These Senedd elections are not the ones we anticipated and there's a strange contradictory feel to them.
It's been a low-key campaign which has scarcely dazzled, yet the results on Friday feel more significant than ever.
The Members of the Senedd - or MSs - elected will serve in a proper parliament with law-making and tax setting powers.
Added excitement comes from the very tight margins that will decide at least a quarter of the constituency seats and several regional list seats.
Small shifts in votes could determine the distribution of seats to parties and therefore the shape of our next Welsh government.
The Covid election
So, the final results are unpredictable, dependent as they are on several important unknowns.
First, this is a Covid election - both practically and policy wise.
We are edging out of lockdown, but with gargantuan recovery problems ahead.
Most of us had imagined a dramatically different political landscape for Senedd 2021, framed by post-Brexit adaptation not a pandemic.
Wales' 'dirty little secret'
Then there's turnout: I called devolution Wales' 'dirty little secret' as no election has generated a turnout of above 50%, impacting on Senedd credibility and legitimacy.
It should be higher this time, but who knows as we ease out of lockdown restrictions.
It's also less about the raw percentage figure and more about who actually goes out to vote that matters - this time more than ever, with such small margins deciding many seats.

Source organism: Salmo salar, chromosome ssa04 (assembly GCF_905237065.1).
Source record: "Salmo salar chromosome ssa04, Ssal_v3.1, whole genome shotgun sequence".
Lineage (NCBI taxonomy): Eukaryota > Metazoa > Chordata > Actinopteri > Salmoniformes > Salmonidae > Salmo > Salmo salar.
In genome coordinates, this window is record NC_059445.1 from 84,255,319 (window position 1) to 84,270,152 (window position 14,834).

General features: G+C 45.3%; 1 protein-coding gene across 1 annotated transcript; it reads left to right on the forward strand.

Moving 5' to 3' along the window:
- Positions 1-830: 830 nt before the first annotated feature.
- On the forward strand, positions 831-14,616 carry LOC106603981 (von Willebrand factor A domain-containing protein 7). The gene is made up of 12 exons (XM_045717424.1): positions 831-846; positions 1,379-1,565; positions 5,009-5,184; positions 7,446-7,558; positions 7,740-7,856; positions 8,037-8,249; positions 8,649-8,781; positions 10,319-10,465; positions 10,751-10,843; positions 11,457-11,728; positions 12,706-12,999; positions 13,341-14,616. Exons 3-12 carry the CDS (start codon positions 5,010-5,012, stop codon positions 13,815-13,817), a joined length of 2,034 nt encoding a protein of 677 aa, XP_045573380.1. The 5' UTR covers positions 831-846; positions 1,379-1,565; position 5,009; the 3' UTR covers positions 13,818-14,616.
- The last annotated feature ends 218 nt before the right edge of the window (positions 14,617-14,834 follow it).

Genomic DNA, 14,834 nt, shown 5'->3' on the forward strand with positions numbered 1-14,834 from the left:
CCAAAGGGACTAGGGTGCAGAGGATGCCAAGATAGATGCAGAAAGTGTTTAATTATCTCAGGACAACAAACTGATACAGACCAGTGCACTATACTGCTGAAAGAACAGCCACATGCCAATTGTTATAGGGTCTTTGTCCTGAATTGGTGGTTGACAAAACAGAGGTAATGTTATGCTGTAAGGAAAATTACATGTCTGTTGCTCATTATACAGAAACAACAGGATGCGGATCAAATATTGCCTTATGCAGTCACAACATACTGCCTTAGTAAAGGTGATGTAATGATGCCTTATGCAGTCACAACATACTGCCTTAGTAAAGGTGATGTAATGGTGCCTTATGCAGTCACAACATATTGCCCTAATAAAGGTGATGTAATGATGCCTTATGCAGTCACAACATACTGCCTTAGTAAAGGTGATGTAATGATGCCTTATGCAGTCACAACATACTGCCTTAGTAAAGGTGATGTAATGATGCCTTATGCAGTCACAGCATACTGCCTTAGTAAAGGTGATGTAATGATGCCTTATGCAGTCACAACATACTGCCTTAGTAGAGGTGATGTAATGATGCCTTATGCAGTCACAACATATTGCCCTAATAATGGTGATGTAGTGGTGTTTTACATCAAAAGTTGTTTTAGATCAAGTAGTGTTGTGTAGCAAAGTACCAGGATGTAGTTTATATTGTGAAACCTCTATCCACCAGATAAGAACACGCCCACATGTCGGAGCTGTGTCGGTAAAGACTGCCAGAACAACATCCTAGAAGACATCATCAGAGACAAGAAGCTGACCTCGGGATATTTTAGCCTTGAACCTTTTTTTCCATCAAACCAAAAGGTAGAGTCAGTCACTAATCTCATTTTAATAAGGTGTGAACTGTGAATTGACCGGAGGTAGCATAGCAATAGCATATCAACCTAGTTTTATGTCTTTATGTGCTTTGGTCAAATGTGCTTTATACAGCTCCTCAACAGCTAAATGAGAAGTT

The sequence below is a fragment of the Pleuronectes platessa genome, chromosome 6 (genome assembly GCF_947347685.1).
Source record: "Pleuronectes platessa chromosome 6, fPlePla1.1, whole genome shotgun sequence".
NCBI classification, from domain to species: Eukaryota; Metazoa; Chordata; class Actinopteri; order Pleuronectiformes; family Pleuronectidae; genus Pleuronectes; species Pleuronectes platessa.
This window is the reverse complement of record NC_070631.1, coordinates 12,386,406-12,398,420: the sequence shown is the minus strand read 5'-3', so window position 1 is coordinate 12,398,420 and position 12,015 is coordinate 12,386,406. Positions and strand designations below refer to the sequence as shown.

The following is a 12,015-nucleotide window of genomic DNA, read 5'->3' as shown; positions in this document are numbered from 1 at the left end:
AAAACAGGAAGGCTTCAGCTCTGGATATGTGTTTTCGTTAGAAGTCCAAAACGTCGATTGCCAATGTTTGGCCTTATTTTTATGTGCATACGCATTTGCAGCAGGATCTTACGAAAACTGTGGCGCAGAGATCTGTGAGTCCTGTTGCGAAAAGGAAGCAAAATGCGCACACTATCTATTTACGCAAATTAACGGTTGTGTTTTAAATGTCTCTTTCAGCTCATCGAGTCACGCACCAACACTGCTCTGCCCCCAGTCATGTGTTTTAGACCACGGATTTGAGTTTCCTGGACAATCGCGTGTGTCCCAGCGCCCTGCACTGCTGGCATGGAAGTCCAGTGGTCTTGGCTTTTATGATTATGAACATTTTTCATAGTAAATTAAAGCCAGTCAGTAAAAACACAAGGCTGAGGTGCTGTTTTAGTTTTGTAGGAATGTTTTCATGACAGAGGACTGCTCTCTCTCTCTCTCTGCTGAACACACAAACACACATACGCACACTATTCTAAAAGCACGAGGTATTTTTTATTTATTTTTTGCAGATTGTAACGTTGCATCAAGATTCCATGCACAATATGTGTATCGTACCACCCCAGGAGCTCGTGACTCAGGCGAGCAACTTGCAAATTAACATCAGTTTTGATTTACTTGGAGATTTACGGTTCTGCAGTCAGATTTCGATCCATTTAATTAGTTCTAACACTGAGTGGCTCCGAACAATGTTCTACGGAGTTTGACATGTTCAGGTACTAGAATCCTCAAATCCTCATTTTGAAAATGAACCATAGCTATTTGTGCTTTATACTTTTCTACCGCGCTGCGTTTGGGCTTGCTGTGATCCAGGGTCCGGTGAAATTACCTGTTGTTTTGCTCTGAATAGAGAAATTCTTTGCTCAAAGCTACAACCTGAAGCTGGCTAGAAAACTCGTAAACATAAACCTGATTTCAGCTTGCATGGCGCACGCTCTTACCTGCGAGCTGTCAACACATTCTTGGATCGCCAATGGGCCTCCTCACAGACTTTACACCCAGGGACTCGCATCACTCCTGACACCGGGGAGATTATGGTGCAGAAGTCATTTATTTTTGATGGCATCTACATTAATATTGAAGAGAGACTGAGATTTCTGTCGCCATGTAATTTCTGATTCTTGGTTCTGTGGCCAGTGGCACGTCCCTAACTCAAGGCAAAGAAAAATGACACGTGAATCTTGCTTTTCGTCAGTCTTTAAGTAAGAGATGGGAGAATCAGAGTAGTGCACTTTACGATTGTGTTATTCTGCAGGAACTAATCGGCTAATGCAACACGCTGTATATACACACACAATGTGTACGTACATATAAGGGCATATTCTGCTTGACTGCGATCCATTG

Whilst the overall votes are likely to be split relatively evenly between the three big parties, Wales's semi-hybrid - and increasingly dysfunctional - electoral system benefits the largest party whilst offering opportunities for the smaller parties on the regional list.
Any chance of a majority government?
Attention will be on whether Welsh Labour can win an overall majority (and no party's ever achieved this) or has to govern alongside Plaid Cymru, with or without a formal coalition.
What about the other 'c's - credibility and the constitution?
The BBC Leaders' Debate last week was not a dial shifter, but it did expose parties on the campaigning front and back foot.
Voters will also have been able to judge the credibility of the main contenders for first minister.
Welsh Labour's campaigning has been all about packing its defence and playing up its sure footed Covid handling.
The party's had least need to adapt, keeping the push on its track record of delivery, competence and trust.
Labour has been in power for all of devolution's 22 years and the most (small 'c') conservative and successful political party in Wales (there's a lesson there) is running on a platform of carrying on with what it's doing.
It has been helped by the fact that Mark Drakeford has become an electoral asset, newly recognised and mostly popular, an avuncular "safe pair of hands".
Amongst the Welsh-identifying, centre-left part of the electorate, Covid handling is not a particularly promising route to criticise the Labour government.
How are the challengers looking?
Bluntly, this impacts Plaid Cymru most.